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Cybèle Young may have seemed like an overnight kidlit success when her most recent picture book, Ten Birds (Kids Can Press), won a Governor General’s Literary Award last fall, but the Toronto-based artist actually began working on it more than 15 years ago. Young first made her name in the art world, where her miniature paper sculptures have attracted galleries and collectors in Vancouver, London, and New York, and landed her a recent residency in Paris. In the March 2012 issue of Q&Q, she discusses how her art informs her literary work, the transporting power of story, and what readers can expect next.
It might surprise some to learn that you trained as a sculptor. How did you get into publishing?
From a very young age, there was no question in my mind that I was an artist. At the Ontario College of Art, I did all sculpture courses. But in my final year of school, when I was pregnant with my daughter, everything shifted. I took a book-arts class and discovered that books were sculptural, too, on a private yet accessible level. I found myself going to kids’ book sections a lot more than I would go to galleries. And I still do.
You started Ten Birds in 1996. How did it finally come to fruition?
I drew most of the pictures for Ten Birds right after my daughter was born. I went to Groundwood Books with it 15 years ago because co-publisher Patsy Aldana is a friend’s mother. Then I illustrated a bit for Groundwood while focusing mainly on art – I felt I could only have one focus in addition to parenting.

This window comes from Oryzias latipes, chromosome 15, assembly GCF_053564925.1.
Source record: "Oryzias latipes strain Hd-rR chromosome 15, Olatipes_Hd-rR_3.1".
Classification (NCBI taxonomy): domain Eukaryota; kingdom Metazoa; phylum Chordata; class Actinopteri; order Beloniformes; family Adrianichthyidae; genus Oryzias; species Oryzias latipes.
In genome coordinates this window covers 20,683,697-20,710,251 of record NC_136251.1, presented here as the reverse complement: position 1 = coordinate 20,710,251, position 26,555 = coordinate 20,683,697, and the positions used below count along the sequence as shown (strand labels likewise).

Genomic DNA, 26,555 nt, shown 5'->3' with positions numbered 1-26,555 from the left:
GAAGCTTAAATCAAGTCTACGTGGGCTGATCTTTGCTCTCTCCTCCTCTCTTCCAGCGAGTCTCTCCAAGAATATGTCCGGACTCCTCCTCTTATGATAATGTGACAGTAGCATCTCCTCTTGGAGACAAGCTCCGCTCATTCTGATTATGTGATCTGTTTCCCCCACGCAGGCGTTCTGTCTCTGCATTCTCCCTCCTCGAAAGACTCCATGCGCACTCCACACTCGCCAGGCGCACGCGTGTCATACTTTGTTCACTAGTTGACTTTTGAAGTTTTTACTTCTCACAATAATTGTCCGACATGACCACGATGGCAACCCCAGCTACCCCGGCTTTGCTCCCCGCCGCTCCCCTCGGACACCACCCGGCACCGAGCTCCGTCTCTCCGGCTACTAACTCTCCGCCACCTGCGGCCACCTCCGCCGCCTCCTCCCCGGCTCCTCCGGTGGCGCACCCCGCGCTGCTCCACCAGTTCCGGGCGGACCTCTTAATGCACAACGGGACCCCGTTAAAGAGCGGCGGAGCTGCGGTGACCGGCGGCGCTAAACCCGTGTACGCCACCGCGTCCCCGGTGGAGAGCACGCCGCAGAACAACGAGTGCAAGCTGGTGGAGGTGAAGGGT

Three years ago, after Groundwood had agreed to publish another picture book of mine, A Few Blocks (2011), I thought, “Well, I already showed this to Patsy, and we’re working together on something else,” so I showed it to Kids Can publisher Karen Boersma, whom I’d met at Groundwood. It clicked. We added one or two pages at the beginning and one or two at the end, but other than that, we used only the original drawings.
Some of your illustrations look like your sculptures. How does your art affect your books, and vice versa?
They definitely inform each other – I’m really half a person without one or the other. I had to find my voice in art first, but one of the things I love about books is being able to reach a wide audience. My sculptures imply stories, and in my books there are definitely themes I explore in my art, like my interest in small day-to-day experiences. Another thing I learned in sculpture that I apply to everything else: if I don’t enjoy it, it’s going to suck.